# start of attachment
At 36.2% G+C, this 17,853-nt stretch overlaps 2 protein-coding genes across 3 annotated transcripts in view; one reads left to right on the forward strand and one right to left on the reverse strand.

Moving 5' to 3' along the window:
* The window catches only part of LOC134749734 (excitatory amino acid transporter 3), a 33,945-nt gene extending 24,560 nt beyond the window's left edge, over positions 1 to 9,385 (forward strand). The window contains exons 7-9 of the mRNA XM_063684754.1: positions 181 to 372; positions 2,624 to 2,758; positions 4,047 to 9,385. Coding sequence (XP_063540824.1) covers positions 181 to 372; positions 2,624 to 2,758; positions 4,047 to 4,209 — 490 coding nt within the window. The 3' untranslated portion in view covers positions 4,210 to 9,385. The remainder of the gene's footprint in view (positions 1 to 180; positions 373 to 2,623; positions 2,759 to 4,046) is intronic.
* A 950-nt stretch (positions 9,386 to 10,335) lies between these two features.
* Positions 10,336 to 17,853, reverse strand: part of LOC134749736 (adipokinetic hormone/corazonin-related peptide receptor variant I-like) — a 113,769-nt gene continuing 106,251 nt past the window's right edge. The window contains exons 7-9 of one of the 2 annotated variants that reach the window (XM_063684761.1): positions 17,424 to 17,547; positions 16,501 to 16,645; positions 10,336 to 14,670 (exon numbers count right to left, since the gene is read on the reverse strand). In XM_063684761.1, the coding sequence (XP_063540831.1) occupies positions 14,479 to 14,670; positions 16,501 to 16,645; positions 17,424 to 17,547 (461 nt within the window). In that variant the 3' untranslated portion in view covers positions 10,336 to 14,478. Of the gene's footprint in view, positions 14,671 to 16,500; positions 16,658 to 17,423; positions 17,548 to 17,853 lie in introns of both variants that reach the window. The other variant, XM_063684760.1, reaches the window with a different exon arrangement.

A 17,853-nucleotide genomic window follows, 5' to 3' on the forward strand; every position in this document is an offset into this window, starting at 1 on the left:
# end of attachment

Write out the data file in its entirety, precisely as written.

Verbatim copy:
At 36.2% G+C, this 17,853-nt stretch overlaps 2 protein-coding genes across 3 annotated transcripts in view; one reads left to right on the forward strand and one right to left on the reverse strand.

Moving 5' to 3' along the window:
* The window catches only part of LOC134749734 (excitatory amino acid transporter 3), a 33,945-nt gene extending 24,560 nt beyond the window's left edge, over positions 1 to 9,385 (forward strand). The window contains exons 7-9 of the mRNA XM_063684754.1: positions 181 to 372; positions 2,624 to 2,758; positions 4,047 to 9,385. Coding sequence (XP_063540824.1) covers positions 181 to 372; positions 2,624 to 2,758; positions 4,047 to 4,209 — 490 coding nt within the window. The 3' untranslated portion in view covers positions 4,210 to 9,385. The remainder of the gene's footprint in view (positions 1 to 180; positions 373 to 2,623; positions 2,759 to 4,046) is intronic.
* A 950-nt stretch (positions 9,386 to 10,335) lies between these two features.
* Positions 10,336 to 17,853, reverse strand: part of LOC134749736 (adipokinetic hormone/corazonin-related peptide receptor variant I-like) — a 113,769-nt gene continuing 106,251 nt past the window's right edge. The window contains exons 7-9 of one of the 2 annotated variants that reach the window (XM_063684761.1): positions 17,424 to 17,547; positions 16,501 to 16,645; positions 10,336 to 14,670 (exon numbers count right to left, since the gene is read on the reverse strand). In XM_063684761.1, the coding sequence (XP_063540831.1) occupies positions 14,479 to 14,670; positions 16,501 to 16,645; positions 17,424 to 17,547 (461 nt within the window). In that variant the 3' untranslated portion in view covers positions 10,336 to 14,478. Of the gene's footprint in view, positions 14,671 to 16,500; positions 16,658 to 17,423; positions 17,548 to 17,853 lie in introns of both variants that reach the window. The other variant, XM_063684760.1, reaches the window with a different exon arrangement.

A 17,853-nucleotide genomic window follows, 5' to 3' on the forward strand; every position in this document is an offset into this window, starting at 1 on the left: